Nepal adopts Digital Signature officially

Nepal Government has finally adopted and validated the use of digital signature in the country. The government had initially launched digital signature back in 2012 but then it could not be implemented due to inadequate infrastructure at that time. Now, that the government with the Ministry of Information and Communications Technology (MoICT) and the Office of the Controller of Certification (OCC), the root certifying authority of Nepal has declared the official adoption and validity of digital signature in Nepal on December 2, 2015. 

The introduction of the digital signature is a milestone in promotion of electronic governance in Nepal –Prez Bhandari

With a digital signature, government bodies with their specially certified digital identification code can  authenticate digital information they sent to or receive from other government bodies or businesses.

With this initiation of digital signature in the country, public services are taken to the access of the general public by making them more safe, credible, authentic and smooth – a step a head toward electronic governance (eGov) in Nepal.



1. Authentication – provides authentication of the signatory

2. Integrity – ensures originality of document contents or messages

3. Non-repudiation – assurance that signatory cannot deny the signed document, verifiability by independent, public or third party.

By digital information, one should understand documents including everyday office or business usage documents and electronic messages including e-mails plus any digital data involved in G2X transactions where X refer to other government entities or businesses or citizens. When such documents and messages are digitally signed, they can not be changed by the receiving user and hence provides genuineness of the information.

How digital signature works, img by SlideShareCDN
How digital signature works, img by SlideShareCDN

Technically, digital signature is a set of private and public keys. The private key is used by the sender or signatory to encrypt the data (ie emails or digital documents) while the public key is used by the recipient to decrypt the received data. Public keys are public, mean you need to public your keys – as least provide keys to your intended recipients or data receivers. These keys thus provide authentication of sender’s identity and integrity of the data transmitted and received.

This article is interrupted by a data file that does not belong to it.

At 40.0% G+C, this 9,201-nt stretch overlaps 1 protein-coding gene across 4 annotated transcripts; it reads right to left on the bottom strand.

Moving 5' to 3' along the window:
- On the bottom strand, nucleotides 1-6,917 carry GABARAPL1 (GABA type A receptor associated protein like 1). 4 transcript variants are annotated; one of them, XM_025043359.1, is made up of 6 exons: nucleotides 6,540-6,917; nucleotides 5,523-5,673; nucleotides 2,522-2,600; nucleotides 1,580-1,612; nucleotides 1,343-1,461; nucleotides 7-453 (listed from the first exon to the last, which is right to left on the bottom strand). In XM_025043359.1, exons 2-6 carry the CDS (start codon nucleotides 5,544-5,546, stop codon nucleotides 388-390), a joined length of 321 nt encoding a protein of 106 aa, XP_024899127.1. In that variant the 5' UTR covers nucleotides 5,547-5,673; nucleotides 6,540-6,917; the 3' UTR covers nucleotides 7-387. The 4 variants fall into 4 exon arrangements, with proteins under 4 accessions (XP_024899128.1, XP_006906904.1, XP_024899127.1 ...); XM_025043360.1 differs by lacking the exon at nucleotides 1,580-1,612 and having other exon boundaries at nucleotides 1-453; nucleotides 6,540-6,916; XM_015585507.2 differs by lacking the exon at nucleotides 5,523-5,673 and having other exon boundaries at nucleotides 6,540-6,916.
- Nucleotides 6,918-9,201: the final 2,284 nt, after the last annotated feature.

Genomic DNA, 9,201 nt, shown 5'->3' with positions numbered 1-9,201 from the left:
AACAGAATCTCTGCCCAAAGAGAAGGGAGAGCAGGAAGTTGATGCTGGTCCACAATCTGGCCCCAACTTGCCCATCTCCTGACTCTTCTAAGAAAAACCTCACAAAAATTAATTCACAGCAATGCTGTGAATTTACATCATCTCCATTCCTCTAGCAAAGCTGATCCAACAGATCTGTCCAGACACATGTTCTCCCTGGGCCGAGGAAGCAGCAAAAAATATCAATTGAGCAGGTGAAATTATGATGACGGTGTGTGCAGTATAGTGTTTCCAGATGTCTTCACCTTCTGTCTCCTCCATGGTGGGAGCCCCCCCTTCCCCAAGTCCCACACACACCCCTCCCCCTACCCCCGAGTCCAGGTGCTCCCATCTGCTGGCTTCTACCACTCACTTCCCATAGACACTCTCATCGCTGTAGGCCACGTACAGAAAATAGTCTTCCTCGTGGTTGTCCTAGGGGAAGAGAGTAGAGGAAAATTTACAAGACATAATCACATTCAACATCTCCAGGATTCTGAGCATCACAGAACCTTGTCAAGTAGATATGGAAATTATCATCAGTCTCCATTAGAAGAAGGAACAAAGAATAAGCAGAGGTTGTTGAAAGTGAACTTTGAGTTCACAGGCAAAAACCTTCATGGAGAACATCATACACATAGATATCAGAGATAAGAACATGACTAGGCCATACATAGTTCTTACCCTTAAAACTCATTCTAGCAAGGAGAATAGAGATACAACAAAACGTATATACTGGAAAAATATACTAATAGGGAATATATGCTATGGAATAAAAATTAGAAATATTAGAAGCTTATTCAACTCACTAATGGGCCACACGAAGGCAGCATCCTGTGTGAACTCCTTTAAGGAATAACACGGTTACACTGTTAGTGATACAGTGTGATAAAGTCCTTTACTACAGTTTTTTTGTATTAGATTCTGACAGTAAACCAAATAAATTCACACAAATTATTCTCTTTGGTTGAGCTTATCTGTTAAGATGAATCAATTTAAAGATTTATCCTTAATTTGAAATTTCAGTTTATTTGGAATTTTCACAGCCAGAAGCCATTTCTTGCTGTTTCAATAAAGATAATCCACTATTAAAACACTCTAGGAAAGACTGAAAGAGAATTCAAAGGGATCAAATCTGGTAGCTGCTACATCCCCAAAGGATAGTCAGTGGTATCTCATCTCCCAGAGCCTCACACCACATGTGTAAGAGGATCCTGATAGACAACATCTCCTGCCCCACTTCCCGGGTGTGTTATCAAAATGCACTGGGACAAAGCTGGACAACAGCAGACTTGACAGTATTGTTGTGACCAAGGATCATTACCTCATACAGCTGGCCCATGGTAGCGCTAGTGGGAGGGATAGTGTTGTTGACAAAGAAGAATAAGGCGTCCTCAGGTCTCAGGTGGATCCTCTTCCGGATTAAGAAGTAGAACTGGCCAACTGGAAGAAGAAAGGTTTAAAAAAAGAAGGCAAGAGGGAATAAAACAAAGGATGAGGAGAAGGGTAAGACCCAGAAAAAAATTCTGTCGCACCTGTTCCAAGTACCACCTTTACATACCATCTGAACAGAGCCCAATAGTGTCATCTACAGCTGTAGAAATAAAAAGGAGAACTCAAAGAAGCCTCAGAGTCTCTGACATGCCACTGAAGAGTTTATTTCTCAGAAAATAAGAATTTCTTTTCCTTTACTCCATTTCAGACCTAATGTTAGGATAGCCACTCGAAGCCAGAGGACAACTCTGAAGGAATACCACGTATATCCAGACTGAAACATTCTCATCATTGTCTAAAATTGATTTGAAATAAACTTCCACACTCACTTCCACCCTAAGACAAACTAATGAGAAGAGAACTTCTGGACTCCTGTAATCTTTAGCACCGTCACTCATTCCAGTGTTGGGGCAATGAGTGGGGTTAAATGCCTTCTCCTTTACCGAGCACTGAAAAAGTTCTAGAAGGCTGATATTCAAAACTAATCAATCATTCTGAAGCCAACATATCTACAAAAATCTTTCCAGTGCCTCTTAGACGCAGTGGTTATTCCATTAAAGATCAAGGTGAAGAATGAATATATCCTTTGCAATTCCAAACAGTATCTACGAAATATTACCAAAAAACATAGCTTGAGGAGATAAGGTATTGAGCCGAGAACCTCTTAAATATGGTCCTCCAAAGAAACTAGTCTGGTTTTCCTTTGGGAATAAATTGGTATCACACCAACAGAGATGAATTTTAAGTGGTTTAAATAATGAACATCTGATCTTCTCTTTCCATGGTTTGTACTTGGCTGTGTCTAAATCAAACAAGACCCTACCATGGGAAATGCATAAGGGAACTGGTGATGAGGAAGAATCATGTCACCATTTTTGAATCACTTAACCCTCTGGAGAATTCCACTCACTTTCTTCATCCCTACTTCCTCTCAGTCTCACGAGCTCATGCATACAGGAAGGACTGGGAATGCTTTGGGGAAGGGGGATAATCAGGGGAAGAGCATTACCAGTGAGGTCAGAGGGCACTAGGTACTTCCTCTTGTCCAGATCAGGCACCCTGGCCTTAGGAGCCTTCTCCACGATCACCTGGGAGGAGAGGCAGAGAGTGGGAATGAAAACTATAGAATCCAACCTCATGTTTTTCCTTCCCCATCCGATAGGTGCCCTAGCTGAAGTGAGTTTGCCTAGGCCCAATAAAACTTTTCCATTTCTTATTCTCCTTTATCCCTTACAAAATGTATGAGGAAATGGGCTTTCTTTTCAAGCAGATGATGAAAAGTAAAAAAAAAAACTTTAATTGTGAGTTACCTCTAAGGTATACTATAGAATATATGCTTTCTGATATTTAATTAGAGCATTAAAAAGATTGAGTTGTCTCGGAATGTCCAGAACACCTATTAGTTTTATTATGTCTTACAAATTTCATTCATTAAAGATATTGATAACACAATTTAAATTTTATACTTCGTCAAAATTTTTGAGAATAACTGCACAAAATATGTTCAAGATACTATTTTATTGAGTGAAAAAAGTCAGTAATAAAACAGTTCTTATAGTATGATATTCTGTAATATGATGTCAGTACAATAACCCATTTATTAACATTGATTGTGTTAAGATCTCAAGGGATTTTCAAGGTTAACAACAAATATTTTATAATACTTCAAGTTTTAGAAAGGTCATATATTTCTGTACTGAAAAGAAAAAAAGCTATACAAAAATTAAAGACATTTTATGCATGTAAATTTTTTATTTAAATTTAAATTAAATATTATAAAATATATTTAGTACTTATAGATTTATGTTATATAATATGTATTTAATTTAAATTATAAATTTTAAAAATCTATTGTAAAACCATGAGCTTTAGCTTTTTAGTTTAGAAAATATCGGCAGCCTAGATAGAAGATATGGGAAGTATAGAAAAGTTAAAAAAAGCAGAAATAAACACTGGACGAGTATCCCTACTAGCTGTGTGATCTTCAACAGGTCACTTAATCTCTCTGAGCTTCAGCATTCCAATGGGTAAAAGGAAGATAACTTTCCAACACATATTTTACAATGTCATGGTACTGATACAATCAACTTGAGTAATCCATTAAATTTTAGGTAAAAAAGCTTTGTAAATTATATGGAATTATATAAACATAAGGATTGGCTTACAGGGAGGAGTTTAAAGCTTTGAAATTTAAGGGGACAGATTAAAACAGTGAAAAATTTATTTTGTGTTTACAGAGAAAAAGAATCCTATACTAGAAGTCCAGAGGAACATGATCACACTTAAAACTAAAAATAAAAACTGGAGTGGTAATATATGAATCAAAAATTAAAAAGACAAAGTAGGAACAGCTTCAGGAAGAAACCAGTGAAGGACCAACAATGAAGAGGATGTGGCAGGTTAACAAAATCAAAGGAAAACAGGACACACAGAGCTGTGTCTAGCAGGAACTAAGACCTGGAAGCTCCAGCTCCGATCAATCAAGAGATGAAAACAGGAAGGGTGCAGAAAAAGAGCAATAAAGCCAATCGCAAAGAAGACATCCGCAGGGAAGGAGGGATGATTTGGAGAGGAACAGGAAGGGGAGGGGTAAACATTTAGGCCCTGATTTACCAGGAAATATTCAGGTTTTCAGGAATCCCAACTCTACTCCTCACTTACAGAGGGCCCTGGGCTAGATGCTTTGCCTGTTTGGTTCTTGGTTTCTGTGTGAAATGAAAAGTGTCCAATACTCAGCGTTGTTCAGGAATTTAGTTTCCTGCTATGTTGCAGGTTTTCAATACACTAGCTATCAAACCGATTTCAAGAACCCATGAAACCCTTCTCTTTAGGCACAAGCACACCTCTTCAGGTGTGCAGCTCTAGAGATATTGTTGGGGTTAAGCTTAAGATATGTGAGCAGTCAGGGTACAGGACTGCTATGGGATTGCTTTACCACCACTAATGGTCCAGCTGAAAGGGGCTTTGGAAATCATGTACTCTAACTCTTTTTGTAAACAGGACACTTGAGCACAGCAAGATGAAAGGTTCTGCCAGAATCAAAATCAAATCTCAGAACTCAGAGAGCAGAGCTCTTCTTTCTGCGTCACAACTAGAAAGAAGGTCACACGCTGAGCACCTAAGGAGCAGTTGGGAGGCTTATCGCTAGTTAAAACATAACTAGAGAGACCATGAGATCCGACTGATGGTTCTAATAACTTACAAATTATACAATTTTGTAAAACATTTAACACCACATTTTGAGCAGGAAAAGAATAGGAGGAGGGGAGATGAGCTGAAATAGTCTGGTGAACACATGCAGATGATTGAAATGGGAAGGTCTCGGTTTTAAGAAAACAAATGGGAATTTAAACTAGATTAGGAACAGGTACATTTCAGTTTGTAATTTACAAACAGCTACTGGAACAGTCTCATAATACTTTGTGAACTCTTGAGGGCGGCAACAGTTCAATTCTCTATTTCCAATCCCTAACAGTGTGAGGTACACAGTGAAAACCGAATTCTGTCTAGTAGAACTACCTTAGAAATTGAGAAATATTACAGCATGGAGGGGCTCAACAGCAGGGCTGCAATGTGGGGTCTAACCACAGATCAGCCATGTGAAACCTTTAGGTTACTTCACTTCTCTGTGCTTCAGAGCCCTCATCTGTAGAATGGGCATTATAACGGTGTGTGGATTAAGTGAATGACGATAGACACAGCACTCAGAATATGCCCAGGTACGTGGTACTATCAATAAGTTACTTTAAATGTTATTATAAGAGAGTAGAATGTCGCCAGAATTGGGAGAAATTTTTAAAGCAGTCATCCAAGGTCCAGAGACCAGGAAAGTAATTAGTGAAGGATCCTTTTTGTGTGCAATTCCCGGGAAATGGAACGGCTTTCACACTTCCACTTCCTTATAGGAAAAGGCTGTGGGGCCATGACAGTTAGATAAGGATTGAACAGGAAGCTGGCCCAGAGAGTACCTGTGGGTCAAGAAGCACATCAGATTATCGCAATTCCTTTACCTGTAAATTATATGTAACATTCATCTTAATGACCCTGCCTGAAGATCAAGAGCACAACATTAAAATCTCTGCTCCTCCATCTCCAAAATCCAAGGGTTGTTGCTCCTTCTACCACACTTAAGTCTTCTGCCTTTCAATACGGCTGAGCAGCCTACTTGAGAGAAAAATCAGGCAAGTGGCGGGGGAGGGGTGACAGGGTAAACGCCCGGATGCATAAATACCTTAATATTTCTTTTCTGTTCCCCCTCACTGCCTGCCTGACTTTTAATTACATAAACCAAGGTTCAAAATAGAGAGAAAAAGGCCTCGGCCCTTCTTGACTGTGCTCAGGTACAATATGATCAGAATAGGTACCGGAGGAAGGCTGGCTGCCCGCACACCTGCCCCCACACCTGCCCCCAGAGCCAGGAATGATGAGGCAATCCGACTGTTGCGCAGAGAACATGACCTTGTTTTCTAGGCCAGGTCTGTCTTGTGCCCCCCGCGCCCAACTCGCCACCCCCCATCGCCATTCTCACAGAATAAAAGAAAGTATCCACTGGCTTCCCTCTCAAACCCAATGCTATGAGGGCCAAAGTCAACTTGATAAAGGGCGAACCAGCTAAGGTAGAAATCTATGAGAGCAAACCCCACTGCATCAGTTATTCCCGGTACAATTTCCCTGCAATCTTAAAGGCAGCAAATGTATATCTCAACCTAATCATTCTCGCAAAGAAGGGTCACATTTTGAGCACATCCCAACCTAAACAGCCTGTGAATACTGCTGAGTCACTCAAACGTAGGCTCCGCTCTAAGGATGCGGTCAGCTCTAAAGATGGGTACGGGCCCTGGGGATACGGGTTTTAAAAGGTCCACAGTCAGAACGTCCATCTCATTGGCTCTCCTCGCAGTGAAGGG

Usage of digital signature in Nepal’s government offices – just like governments in other countries – help make electronic correspondence and transactions legitimate.

The general public in the country will get their own digital signature during the last week of December 2015.


For signing a document digitally, the user (signatory) needs to own a digital ID reflecting their actual identification. This individual digital identity can be acquired from any authorized certification authority (CA) only. After obtaining the digital ID, user can easily use or register this ID with any software applications such as Adobe Acrobat, Microsoft Office applications (including Outlook, Word, Excel) that supports digital signatures.

Each of these software provide feature to digitally sign the document. These signed documents are actually digitally signed which is equivalent to physically signed named in ink and carry validity and genuineness of the originality. Documents signed like this are legal and can be used in court for the proof.


Every citizen in today’s information world need a digital identification to provide signature to the documents that need their legality.

All business entities also should obtain their own unique digital ID for their legal purpose. The implementation of digital signature makes electronic transactions easier and give it legal recognition. This also provides credibility to electronic correspondence which we all Nepalese netizens had been waiting for quite a long.


Digital signature can be used and implemented by individuals, corporates, business and government entities, and should use to amplify usage in Nepal. According to OCC, digital signatures are implemented under Electronic Transaction Act 2006 (2063 BS) and Electronic Transaction Rules 2007 (2064 BS) of Nepal.

This implementation is sure help regulate electronic and Internet payment gateways in Nepal. Thereof, any correspondence and transactions made thru the Internet will have legitimacy in the country.

Read Nepal Government press release on official launch on Digital Certificate & Digital Signature.


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